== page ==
Once the All Blacks complete their season tomorrow against France in Paris there will be one more contest before they shut down for the southern hemisphere summer.
Players and coaching staff who have made it back to New Zealand rather than jet off elsewhere, will be asked to front for the annual awards evening in Auckland in the middle of next month.
It's a night where all levels of the game are acknowledged and where perhaps, in the wake of the earthquakes and difficulties for the Kaikoura region, New Zealand Rugby will divert some of the evening proceeds to help those struggling.
Most attention will zero in on the player of the year award, one which should be a great scrap between Ben Smith, Beauden Barrett, Sam Whitelock, Brodie Retallick and Dane Coles.
For me, the name inside the envelope should be Dane Coles.
It has been a year when Barrett has been exceptional in his transition from utility to first choice five-eighths and took out World Rugby's award, Ben Smith played with immaculate skill and timing throughout, Whitelock and Retallick continued to dominate all aspects of their craft as the All Blacks discovered when they were without them in Chicago.
Then there's Coles, the earthy hooker who has a spicy temperament mixed with impish humour and a barrowload of aggressive energy and skill.
His resilience would bring more than a whiff of satisfaction from the former great man in that hooking role, Sean Fitzpatrick.
Coles is often near the epicentre of some drama as he goes about his strenuous and exacting workload at set piece and then manages to scoot about the field with those piston legs and offloads punishing any lax defenders.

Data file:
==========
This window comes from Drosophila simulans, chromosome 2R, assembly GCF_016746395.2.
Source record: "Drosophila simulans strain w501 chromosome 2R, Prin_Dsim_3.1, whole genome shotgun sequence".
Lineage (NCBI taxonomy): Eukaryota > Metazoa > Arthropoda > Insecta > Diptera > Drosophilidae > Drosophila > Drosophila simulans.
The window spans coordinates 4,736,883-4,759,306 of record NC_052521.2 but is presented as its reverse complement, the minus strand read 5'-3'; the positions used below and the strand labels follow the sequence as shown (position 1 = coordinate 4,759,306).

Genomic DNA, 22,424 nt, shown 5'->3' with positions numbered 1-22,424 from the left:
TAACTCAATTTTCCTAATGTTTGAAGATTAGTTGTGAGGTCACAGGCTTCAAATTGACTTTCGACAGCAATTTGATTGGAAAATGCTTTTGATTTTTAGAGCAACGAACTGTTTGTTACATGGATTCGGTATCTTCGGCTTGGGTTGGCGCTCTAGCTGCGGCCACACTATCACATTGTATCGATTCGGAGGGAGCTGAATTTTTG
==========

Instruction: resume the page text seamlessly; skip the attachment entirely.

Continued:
He pushed through the pain of damaged ribs to take the Hurricanes to their first Super Rugby crown and even though he was in some discomfort, he then backed up to set the tone against Wales. He sniffed the cordite of competition from burly prospect Nathan Harris who was back from injury in June and also Codie Taylor and laid down the test levels against Wales.
Coles scored tries few other hookers could where his energy, sidestep and skills would not look out of place in midfield.
Socks down, his pistons churn out a choppy style as he ranges down the flanks or punishes unwary defenders round rucks and mauls.
He plays like the combative Pumas captain Augustin Creevy but is more consistent and usually plays more minutes.
He sets the team tone.
The Chicago test against Ireland apart, Coles' lineout throwing has been sharp while there's never been a hint that he bows to anyone in scrums and so far this season, he's yet to sit in the international naughty chair.
The eagle-eyed Wayne Barnes may change that clean slate tomorrow in Paris but it won't alter my view that Coles has been the New Zealand player of the year.